Italian play's adaptation gets a quirky desi twist
Mask, mime and a commode are the mainstay of a Dario Fo comic satire adaptation
Vaishali Bisht in The Open Couple
As the audience settles down, a white commode basks under the bright lights on the stage. A couple, Antonia and her husband, walk in, bickering about the state of their long-term marriage. Exhibiting suicidal tendencies, Antonia removes a gun from the centrepiece and tries to shoot herself. Her husband calms her down and suggests they turn into an ‘open couple’ to deal with life.
Khan and the crew wear different get-ups to welcome the audience before the play
What follows is a circus of how she silently suffers her husband’s philandering ways until the tables turn, and she finds a Nobel Prize-winning professor, leading him to pull the gun out of the commode, which has been on stage through the 70-minute play. “I have used it as a metaphor about how life revolves around sh*t pot. Everything comes out of it and goes into it eventually,” says director Faraz Khan, as he readies to stage The Open Couple, two years after showcasing it at a theatre festival in Mumbai and travelling with it in different parts of the country.
Director Faraz Khan applies make-up to actor Bhavin Patel for a mask effect
Fo the audience
The play is an adaptation of Italian actor-playwright Dario Fo’s 1983 comic-satire The Open Couple, penned with his wife, Franca Rame. “I came across the play six years back, when I studied Dario Fo at London Academy of Music and Dramatic Art. He is one of the greatest artistes, who practised liberalism through free speech and a critique of revered institutions like the church and marriage through his writing,” says Khan, who has acted in films like Ship Of Theseus and Patiala House. The play marks his directorial debut for stage.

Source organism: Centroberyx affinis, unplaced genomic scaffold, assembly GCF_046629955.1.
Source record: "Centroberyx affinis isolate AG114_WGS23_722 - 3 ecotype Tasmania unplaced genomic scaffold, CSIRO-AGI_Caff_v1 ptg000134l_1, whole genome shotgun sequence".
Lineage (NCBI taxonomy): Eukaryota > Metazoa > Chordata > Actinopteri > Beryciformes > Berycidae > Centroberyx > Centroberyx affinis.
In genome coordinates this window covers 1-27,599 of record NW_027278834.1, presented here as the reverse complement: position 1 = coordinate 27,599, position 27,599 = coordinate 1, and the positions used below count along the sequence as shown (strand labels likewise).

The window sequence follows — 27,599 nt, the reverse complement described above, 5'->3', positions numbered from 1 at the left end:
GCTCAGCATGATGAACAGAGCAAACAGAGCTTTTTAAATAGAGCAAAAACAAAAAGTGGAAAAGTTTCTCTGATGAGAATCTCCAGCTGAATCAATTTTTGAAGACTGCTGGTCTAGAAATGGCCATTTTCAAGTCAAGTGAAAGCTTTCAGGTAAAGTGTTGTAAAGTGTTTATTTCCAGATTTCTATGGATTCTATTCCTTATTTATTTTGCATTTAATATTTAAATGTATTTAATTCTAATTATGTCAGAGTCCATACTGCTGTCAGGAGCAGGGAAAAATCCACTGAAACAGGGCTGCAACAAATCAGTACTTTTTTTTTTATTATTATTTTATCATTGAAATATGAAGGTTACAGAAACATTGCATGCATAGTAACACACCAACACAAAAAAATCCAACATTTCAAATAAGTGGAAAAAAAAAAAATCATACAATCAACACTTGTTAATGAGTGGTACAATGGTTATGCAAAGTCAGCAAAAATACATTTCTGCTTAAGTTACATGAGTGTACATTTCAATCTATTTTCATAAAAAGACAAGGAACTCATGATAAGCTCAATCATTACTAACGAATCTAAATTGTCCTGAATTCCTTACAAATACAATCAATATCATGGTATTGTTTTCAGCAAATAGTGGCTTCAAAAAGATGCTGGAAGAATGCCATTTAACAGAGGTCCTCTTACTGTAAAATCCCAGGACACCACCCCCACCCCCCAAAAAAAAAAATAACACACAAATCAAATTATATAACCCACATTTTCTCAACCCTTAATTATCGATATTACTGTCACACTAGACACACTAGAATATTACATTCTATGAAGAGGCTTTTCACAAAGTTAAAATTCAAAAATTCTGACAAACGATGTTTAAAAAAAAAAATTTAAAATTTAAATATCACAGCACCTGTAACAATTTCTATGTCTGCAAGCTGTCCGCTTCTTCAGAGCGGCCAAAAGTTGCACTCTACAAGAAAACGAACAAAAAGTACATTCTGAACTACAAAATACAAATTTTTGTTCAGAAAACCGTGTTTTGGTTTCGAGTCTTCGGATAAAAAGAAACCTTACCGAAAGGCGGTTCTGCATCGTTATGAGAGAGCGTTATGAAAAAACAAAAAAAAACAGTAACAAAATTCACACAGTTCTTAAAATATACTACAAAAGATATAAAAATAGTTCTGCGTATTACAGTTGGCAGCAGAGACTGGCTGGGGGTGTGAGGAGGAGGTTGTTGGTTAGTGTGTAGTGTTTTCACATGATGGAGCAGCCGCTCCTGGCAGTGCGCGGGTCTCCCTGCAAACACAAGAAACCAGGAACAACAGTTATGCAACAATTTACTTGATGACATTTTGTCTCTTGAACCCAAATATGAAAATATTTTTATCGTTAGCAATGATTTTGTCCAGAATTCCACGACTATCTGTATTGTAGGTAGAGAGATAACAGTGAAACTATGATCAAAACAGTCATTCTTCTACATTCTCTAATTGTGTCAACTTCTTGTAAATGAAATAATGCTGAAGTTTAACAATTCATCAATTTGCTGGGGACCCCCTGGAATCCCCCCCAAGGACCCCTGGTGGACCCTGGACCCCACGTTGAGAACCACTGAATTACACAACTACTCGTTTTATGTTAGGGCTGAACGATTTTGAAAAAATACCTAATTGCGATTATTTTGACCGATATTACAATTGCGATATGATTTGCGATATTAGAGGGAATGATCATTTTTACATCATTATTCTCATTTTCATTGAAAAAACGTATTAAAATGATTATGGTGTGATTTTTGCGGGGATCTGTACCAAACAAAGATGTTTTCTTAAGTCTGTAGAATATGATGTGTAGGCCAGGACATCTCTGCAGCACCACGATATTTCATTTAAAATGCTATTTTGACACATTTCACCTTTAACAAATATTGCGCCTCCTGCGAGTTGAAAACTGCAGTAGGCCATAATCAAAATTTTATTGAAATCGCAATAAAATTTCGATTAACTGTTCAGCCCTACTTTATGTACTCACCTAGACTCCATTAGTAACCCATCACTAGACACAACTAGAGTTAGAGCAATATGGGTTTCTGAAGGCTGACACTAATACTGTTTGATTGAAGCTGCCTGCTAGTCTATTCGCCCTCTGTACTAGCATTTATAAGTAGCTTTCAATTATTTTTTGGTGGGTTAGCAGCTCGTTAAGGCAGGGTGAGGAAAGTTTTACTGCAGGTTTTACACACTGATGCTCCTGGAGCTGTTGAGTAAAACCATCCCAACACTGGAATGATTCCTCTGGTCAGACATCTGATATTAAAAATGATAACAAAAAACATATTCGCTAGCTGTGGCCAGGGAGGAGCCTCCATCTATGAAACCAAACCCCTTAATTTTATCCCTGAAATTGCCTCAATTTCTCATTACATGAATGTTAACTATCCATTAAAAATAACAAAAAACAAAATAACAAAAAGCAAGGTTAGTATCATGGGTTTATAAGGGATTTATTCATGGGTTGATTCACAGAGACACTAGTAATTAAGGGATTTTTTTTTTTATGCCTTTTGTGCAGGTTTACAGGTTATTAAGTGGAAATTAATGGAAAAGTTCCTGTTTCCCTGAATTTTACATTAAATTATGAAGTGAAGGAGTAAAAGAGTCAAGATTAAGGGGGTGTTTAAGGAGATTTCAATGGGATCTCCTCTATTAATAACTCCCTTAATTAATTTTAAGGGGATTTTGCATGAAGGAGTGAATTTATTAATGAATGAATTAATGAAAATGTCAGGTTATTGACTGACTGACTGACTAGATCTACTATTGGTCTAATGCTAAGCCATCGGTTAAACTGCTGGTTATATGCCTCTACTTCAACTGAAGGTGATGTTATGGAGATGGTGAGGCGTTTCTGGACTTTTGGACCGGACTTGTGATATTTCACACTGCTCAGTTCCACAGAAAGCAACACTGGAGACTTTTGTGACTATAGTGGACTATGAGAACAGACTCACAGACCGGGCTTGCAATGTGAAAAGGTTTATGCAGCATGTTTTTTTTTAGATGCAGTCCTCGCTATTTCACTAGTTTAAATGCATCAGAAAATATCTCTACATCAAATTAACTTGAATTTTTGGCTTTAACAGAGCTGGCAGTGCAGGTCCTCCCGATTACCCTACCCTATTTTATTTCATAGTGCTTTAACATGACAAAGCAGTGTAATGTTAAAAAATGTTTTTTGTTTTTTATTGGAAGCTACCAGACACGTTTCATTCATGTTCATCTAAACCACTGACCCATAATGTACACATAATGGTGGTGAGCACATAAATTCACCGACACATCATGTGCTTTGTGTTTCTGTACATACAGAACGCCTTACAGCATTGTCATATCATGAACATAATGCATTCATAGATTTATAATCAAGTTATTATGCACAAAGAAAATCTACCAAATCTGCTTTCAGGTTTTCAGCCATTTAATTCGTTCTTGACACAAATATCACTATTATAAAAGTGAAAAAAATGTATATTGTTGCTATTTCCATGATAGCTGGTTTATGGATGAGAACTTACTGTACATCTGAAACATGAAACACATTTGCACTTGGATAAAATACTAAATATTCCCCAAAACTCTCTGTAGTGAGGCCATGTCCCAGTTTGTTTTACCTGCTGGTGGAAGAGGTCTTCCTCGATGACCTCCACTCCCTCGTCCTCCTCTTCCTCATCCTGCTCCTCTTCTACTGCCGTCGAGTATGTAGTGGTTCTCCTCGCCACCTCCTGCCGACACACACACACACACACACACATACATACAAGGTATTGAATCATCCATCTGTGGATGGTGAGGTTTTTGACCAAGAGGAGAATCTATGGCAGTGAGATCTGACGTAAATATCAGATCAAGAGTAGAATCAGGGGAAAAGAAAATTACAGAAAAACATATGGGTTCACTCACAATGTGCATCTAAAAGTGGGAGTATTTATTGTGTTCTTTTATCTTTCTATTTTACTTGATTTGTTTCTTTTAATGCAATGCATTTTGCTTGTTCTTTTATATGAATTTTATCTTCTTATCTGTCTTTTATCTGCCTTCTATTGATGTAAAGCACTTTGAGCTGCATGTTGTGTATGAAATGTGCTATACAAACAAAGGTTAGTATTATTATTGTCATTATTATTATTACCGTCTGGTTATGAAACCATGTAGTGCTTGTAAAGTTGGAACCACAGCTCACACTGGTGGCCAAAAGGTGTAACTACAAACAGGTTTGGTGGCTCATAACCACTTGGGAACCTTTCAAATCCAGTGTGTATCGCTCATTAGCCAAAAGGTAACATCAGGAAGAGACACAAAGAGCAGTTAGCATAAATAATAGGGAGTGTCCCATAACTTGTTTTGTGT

Mime and masks
The nature of the text gave the director the liberty to tweak it to an Indian setting and use his own style of staging it. “The text doesn’t specify the performance style. It gave me many visual ideas. You can perform the play as a kitchen-sink drama. I chose mime and commedia, an Italian style of comedy,” says Khan. It involves the cast — Vaishali Bisht and Bhavin Patel — undertake paint-jobs to don various masks through the act. “When the husband talks about his neighbour, Tony, he speaks and acts like him. In another scene, where Antonia describes how her husband brought home a 20-year younger girlfriend, Bhavin mimes the encounter behind her.”
Bisht, who was part of the original cast when it was staged two years back, jokes, “My biggest challenge was sweat, and the director’s clarity of thought.” On a serious note, she adds, “It has been gratifying to receive diverse feedback from the audience. I know of married women who have sent their husbands to watch the second show and 25-year-old boys who told me they wished they had seen the play before they started dating.”
Mock the accent
An interesting aspect to this performance is the mock Italian accent that the characters speak in. “In order to neutralise the accents that Indian actors have when speaking in English, we have chosen to say the dialogue in this style. It also makes it more dramatic,” explains Khan.
On: December 1 and 2, 7.30 pm
At: The Cuckoo Club, Mc Ronnel’s Compound, near Pali Hill, St Andrews Road, Bandra (W)
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